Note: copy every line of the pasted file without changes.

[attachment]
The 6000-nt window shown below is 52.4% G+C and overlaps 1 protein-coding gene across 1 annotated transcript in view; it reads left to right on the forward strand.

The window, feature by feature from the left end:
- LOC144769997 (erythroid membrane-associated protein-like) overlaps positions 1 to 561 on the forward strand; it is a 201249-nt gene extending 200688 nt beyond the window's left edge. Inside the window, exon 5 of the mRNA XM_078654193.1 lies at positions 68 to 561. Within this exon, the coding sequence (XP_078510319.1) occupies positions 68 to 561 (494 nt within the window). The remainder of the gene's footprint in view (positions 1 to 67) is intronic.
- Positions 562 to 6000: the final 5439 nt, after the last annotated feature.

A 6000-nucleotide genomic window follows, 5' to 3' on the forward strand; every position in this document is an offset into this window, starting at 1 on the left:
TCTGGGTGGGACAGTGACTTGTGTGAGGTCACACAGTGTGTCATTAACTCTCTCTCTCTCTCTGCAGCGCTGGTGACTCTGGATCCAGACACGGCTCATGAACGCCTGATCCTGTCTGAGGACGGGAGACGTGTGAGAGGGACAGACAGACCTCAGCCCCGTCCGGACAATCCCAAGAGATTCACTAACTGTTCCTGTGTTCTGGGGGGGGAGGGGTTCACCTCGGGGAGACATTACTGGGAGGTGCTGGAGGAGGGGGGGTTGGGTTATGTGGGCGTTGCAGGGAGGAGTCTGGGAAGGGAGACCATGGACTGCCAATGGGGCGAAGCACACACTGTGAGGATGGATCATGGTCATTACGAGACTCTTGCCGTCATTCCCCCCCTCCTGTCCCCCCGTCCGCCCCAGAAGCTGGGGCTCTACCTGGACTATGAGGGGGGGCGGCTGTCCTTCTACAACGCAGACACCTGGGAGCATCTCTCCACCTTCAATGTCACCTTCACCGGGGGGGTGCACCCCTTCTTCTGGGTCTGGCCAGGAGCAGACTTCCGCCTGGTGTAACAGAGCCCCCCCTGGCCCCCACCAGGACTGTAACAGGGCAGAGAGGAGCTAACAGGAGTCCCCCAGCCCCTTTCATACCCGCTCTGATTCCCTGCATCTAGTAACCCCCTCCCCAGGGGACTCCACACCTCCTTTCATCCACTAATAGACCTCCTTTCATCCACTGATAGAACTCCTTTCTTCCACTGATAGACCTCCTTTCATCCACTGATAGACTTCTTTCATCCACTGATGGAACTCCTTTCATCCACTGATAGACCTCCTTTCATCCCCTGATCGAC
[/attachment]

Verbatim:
The 6000-nt window shown below is 52.4% G+C and overlaps 1 protein-coding gene across 1 annotated transcript in view; it reads left to right on the forward strand.

The window, feature by feature from the left end:
- LOC144769997 (erythroid membrane-associated protein-like) overlaps positions 1 to 561 on the forward strand; it is a 201249-nt gene extending 200688 nt beyond the window's left edge. Inside the window, exon 5 of the mRNA XM_078654193.1 lies at positions 68 to 561. Within this exon, the coding sequence (XP_078510319.1) occupies positions 68 to 561 (494 nt within the window). The remainder of the gene's footprint in view (positions 1 to 67) is intronic.
- Positions 562 to 6000: the final 5439 nt, after the last annotated feature.

A 6000-nucleotide genomic window follows, 5' to 3' on the forward strand; every position in this document is an offset into this window, starting at 1 on the left:
TCTGGGTGGGACAGTGACTTGTGTGAGGTCACACAGTGTGTCATTAACTCTCTCTCTCTCTCTGCAGCGCTGGTGACTCTGGATCCAGACACGGCTCATGAACGCCTGATCCTGTCTGAGGACGGGAGACGTGTGAGAGGGACAGACAGACCTCAGCCCCGTCCGGACAATCCCAAGAGATTCACTAACTGTTCCTGTGTTCTGGGGGGGGAGGGGTTCACCTCGGGGAGACATTACTGGGAGGTGCTGGAGGAGGGGGGGTTGGGTTATGTGGGCGTTGCAGGGAGGAGTCTGGGAAGGGAGACCATGGACTGCCAATGGGGCGAAGCACACACTGTGAGGATGGATCATGGTCATTACGAGACTCTTGCCGTCATTCCCCCCCTCCTGTCCCCCCGTCCGCCCCAGAAGCTGGGGCTCTACCTGGACTATGAGGGGGGGCGGCTGTCCTTCTACAACGCAGACACCTGGGAGCATCTCTCCACCTTCAATGTCACCTTCACCGGGGGGGTGCACCCCTTCTTCTGGGTCTGGCCAGGAGCAGACTTCCGCCTGGTGTAACAGAGCCCCCCCTGGCCCCCACCAGGACTGTAACAGGGCAGAGAGGAGCTAACAGGAGTCCCCCAGCCCCTTTCATACCCGCTCTGATTCCCTGCATCTAGTAACCCCCTCCCCAGGGGACTCCACACCTCCTTTCATCCACTAATAGACCTCCTTTCATCCACTGATAGAACTCCTTTCTTCCACTGATAGACCTCCTTTCATCCACTGATAGACTTCTTTCATCCACTGATGGAACTCCTTTCATCCACTGATAGACCTCCTTTCATCCCCTGATCGAC